When I spent $100,000 earning two degrees, I never imagined I’d end up working as a cashier at my local grocery store but I needed the job.
A year earlier, I’d left my corporate marketing job. While working there, it seemed as if I was working to pay for child care and little else. I also struggled to be there for my kids’ sick days and school events. But my year off had nearly broken our family financially, and I needed to return to work.
I needed to find a job that I could do at night once my husband came home. That way we’d eliminate our child care costs entirely and I would still bring in some extra money to help ease our other financial burdens. That’s what I was offered by a grocery store located in the affluent town we could barely afford to live in.
The store hired me the same day I applied, and a week later, I began working as a night cashier. Simple, I thought as the training supervisor showed me how to greet customers, find produce codes and ring items.
But it wasn’t.
Two weeks after I started, the shift supervisor came over.
“Hey, your ring times are a little bit low but we’re going to get them up,” he said, pausing before adding, “But you’re great with the customers.”
He was trying to be kind, but I was mortified. The idea of being corrected by a 19-year-old kid I was old enough to have mothered stung. I managed to convince myself that ring times didn’t matter and then I cried the whole drive home.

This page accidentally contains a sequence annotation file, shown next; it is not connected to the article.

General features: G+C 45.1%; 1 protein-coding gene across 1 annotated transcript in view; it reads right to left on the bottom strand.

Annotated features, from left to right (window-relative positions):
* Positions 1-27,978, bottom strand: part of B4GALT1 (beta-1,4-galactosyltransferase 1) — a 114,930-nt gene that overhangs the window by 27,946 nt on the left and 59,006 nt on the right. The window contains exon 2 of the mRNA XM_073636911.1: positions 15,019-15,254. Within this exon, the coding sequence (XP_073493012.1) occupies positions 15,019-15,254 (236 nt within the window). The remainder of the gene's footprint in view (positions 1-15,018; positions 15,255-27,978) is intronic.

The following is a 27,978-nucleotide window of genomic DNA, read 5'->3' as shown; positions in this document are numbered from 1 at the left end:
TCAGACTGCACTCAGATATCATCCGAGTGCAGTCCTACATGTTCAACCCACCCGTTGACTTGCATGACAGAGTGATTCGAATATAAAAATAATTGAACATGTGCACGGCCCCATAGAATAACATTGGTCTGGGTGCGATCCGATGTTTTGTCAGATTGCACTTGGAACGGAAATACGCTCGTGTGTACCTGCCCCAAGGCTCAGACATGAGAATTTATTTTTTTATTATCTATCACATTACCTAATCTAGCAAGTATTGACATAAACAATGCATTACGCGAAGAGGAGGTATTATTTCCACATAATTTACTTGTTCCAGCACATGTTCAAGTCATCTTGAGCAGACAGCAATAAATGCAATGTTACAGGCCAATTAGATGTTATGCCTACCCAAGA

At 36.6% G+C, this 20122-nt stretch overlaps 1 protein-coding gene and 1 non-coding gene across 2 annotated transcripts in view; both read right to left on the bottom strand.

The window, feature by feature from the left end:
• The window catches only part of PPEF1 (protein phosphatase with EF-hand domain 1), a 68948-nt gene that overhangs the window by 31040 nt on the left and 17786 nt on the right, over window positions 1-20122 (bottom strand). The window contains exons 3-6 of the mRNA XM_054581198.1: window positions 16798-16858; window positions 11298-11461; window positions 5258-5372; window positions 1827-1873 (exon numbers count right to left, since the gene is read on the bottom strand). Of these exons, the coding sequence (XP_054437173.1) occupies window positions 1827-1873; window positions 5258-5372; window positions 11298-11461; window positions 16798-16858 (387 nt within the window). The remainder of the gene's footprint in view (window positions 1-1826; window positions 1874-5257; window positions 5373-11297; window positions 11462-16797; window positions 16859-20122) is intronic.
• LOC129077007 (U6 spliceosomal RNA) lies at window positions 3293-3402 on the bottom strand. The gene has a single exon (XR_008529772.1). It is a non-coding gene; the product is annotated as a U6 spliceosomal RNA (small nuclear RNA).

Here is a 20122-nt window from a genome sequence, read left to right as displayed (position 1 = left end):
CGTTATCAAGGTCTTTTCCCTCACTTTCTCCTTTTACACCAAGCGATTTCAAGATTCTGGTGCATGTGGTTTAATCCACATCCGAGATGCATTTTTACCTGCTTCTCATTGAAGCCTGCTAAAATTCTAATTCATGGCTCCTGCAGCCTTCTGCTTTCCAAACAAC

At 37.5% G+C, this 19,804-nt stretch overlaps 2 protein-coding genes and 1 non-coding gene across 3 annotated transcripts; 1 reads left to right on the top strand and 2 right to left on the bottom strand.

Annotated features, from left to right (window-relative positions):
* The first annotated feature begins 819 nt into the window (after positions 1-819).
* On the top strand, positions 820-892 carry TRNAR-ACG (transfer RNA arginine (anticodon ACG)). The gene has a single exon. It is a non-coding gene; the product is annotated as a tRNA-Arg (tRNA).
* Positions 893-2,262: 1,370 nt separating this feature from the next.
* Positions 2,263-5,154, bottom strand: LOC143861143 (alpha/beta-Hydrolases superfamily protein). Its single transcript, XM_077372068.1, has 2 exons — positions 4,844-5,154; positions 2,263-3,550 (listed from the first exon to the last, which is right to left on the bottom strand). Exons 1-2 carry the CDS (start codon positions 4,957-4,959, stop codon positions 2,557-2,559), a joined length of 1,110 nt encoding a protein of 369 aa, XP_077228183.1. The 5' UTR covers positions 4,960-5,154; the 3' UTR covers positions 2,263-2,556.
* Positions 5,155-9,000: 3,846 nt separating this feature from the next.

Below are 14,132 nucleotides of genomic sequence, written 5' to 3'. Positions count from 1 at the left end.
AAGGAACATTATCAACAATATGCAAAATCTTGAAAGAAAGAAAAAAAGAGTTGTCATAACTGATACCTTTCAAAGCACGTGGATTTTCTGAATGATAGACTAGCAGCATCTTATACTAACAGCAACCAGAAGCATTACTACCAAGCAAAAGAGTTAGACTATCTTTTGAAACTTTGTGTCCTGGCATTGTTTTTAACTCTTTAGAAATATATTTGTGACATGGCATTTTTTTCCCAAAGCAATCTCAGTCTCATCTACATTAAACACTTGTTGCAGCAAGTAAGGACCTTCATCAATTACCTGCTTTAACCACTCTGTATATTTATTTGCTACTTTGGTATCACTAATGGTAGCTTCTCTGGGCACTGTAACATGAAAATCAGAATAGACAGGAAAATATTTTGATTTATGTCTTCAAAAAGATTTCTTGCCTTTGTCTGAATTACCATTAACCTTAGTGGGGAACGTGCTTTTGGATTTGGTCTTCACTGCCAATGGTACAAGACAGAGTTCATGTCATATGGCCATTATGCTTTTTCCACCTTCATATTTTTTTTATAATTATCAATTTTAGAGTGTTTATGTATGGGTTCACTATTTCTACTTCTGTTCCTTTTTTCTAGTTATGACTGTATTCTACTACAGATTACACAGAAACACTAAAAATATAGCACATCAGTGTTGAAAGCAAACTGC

“Nicole?” I heard a customer say at the beginning of my next shift. The tan woman placed her groceries on the black belt, a mix of party goods ― drinks, paper plates and snack foods.
“I didn’t know you worked here,” she continued.
She did know because I’d mentioned it the last time I dropped my son off at school. Maybe she’d forgotten.
“What a great way to get out of the house and away from the kids for a bit,” she said.
Months before, we’d greeted each other in the checkout line as we discussed a school fundraiser she was organizing. She didn’t need to work. Her family appeared to live well as a single-income family. I remember that day I’d pushed a couple of coupons I intended to use under a bag of rice, hiding them, when I saw this woman approach. I hated that I had moved to the other side of the register and was now serving her.
I stopped listening to what she was saying and instead focused on ringing up her purchases, while I listened for the beeps. I didn’t want to double-scan any items or go too slowly. I could be friendly or I could be conscientious ― I wasn’t capable of both. This, I realized, was the reason for my slow ring times, so I’d have to give the customer less of me and give the scanner more. I couldn’t believe how awful I was at this.
“Well,” she said, “I guess I’ll see you at drop-off.”
I waved without explaining that this job was not a way to escape my kids, but a necessity. It allowed me to work nights and make money I desperately needed to pay bills. Like many of the affluent customers we served, I don’t think she could understand.